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12-08-2011, 03:00 AM
Join Date: Oct 2007
I started skating in my back yard rink pretty much as soon as I could walk, so it never occurred to me that skating backwards was such a difficult process, but I can definitely see how it would be very unnatural if you're starting late.
I can't really explain the process without being there in person, but a few tips for learning:
-Don't make the mistake I see some people make, which is learning by skating forward and then pivoting to backwards. This will be OK for teaching you balance and may be easier to see "progress" at first but misses an important part of the process which is generating momentum from a standstill. Instead, work on starting from a stop and gradually picking up speed.
-Arms need to be forward and backward. It might be easier initially to generate momentum using a side to side arm motion but it's less efficient and ultimately slows you down while also throwing you off balance.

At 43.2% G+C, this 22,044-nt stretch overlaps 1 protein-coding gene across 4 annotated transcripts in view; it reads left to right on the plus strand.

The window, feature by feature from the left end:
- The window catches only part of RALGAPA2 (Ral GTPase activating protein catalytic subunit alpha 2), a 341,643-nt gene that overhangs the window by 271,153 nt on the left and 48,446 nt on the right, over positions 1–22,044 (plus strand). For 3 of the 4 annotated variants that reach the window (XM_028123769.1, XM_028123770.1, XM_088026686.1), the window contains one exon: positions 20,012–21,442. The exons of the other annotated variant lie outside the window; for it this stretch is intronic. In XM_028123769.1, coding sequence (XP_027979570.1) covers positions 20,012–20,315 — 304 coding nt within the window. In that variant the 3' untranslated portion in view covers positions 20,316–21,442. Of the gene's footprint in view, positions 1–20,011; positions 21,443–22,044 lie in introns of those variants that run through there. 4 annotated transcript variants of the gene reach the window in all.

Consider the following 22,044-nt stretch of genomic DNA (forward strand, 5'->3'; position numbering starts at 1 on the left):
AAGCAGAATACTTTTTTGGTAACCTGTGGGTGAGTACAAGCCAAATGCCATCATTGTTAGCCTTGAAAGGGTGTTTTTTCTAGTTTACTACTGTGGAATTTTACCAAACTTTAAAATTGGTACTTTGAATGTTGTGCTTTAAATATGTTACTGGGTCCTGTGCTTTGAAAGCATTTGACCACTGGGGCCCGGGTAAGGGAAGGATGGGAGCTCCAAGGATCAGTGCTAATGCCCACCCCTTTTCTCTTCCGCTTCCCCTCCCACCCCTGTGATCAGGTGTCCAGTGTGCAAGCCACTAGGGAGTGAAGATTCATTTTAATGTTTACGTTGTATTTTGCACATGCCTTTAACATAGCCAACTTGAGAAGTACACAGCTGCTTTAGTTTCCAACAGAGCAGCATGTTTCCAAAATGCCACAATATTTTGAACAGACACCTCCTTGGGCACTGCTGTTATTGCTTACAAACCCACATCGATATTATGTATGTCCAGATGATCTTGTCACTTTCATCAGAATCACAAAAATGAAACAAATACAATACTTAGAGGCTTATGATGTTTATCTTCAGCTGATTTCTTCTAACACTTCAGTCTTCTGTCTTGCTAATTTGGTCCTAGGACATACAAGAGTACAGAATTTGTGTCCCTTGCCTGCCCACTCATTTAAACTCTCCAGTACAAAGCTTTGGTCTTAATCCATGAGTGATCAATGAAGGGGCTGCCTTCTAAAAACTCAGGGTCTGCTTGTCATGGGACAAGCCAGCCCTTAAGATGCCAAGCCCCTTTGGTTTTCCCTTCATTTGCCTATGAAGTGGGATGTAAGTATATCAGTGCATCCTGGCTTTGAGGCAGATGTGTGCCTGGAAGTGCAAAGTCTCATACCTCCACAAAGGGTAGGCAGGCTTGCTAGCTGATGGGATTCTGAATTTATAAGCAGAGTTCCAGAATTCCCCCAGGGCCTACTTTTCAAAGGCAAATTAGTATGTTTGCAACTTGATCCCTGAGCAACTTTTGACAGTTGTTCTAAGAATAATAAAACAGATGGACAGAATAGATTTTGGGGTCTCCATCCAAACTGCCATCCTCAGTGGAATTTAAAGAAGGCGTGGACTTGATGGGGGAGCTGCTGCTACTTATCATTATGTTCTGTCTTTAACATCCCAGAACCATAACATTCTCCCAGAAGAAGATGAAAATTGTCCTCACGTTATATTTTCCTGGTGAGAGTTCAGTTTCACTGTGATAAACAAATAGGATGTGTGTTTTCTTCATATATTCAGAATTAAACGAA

-Once you get competent at the very basics of skating backwards, try to work on developing one-skate ability. As in, start normally from a stop and once you have a decent amount of speed, start to use only your right foot and try to maintain the same momentum while also keeping yourself in a reasonably straight line. It helps to to it along a blue line from one side of the ice to the other. Then do the same with your left. You'll get better at using both sides of your blades (as opposed to the common mistake of only generating power with the outside leg) and also generate more individual stride power.
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